Finally, this:

• There was one additional factor in Katrina that wasn't present in the other cases: what Quarantelli calls "the worst mishandled disaster I've ever seen in my life, and I've been studying disasters since 1949." The full story of what went wrong has yet to be fully uncovered, but it seems more and more clear that, far from working closely with volunteers and rival authorities, the Department of Homeland Security--the giant new bureaucracy that absorbed the Federal Emergency Management Agency in 2003--adopted a command-and-control approach that at times worked actively against the other responses. Anecdotes abound not just of well-qualified civilians being turned away from the disaster zone but of public employees being poorly deployed, such as the 1,400 firefighters who were assigned to do community relations work. Worst of all were the squalid holding camps at the Superdome and the New Orleans Convention Center, where authority was omnipresent but order was absent.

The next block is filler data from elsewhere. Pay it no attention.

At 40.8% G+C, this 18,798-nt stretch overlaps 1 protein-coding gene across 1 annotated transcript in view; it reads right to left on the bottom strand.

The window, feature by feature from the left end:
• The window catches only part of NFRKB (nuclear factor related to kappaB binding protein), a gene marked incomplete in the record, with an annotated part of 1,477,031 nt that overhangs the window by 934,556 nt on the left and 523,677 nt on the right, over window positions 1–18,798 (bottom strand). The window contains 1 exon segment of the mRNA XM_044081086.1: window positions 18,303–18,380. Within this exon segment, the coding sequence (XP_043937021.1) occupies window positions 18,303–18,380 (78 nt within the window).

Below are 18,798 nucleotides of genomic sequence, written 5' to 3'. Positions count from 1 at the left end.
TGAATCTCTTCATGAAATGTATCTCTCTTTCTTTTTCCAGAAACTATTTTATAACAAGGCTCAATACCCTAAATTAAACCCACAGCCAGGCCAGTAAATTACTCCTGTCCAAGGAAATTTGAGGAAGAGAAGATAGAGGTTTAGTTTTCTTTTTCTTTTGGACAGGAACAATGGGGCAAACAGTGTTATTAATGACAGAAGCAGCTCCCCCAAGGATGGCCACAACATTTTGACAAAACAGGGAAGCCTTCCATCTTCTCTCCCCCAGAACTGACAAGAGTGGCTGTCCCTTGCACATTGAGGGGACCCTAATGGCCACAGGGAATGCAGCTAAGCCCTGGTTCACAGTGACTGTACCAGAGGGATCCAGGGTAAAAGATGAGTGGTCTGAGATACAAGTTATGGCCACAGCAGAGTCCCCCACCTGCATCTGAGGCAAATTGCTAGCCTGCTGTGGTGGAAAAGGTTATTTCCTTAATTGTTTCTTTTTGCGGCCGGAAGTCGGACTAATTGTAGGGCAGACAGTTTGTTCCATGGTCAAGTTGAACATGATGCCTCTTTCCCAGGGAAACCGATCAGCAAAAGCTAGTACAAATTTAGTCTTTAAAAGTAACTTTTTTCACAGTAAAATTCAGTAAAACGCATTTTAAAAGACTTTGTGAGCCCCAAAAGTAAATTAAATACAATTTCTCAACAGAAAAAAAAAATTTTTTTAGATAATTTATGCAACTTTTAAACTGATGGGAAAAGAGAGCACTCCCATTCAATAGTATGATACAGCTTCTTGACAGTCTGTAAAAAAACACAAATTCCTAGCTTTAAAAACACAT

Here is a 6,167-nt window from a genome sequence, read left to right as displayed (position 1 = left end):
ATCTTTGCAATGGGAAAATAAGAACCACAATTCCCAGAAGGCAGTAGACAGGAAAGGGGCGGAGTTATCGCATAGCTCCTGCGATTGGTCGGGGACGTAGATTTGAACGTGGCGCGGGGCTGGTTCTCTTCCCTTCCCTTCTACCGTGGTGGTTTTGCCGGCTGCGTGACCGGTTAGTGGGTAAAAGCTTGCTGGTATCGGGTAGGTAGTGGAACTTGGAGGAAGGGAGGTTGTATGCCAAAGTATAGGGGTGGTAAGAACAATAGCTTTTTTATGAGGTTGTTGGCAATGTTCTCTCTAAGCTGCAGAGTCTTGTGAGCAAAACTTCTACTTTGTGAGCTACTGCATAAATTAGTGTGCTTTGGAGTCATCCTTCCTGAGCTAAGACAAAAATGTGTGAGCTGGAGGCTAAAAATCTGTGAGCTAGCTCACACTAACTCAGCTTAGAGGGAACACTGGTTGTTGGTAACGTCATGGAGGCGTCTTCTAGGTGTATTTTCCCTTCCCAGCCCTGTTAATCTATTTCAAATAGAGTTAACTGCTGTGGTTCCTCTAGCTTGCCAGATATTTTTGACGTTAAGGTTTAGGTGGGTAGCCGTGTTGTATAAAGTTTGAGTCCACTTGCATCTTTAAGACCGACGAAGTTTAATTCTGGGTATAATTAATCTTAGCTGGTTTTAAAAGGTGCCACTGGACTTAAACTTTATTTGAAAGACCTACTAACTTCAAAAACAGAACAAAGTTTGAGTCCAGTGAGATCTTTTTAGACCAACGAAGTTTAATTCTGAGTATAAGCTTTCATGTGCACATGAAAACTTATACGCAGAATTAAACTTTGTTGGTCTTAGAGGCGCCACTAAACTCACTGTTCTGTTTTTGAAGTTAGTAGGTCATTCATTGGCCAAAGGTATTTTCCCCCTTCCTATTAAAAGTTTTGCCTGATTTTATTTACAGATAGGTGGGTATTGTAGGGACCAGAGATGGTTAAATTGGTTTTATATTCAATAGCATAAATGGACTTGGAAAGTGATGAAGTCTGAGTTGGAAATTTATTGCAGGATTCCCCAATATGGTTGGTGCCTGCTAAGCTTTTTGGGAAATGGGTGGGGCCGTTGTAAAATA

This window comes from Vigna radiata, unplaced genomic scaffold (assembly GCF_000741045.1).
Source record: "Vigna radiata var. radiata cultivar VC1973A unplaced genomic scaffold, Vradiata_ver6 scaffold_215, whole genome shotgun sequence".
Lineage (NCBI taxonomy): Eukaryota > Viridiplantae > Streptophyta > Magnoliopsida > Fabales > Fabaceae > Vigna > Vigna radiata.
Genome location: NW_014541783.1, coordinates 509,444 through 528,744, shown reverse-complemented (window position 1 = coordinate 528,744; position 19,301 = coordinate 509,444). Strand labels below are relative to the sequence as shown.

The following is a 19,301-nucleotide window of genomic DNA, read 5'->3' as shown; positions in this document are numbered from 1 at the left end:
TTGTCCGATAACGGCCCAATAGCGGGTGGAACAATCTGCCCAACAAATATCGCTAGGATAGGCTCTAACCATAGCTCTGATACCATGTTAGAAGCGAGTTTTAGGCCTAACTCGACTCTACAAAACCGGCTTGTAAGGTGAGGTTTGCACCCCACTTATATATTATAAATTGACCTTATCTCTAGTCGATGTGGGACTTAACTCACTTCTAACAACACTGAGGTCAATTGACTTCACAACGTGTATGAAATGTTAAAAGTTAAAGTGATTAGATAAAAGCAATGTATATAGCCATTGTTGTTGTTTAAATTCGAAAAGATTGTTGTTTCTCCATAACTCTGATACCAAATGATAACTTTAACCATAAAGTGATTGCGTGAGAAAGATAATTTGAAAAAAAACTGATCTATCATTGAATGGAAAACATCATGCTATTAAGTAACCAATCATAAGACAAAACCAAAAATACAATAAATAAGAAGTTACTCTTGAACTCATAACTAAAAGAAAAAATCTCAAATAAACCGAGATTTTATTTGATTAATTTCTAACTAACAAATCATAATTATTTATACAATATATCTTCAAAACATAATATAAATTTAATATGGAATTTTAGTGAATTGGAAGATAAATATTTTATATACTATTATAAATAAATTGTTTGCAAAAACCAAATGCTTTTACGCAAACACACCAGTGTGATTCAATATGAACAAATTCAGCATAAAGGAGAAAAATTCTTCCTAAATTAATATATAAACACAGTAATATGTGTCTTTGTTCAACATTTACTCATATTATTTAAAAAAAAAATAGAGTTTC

The problem with Katrina was not a failure of the federal government, but too much federal government. Too many "archists," and not enough "anarchy." Government is always more concerned with protecting its own authority and control than in maintaining order and organization. Often, genuine efforts to assist community organization is only a means to the end of buttressing government authority.

Cafe Hayek: Who You Gonna Call?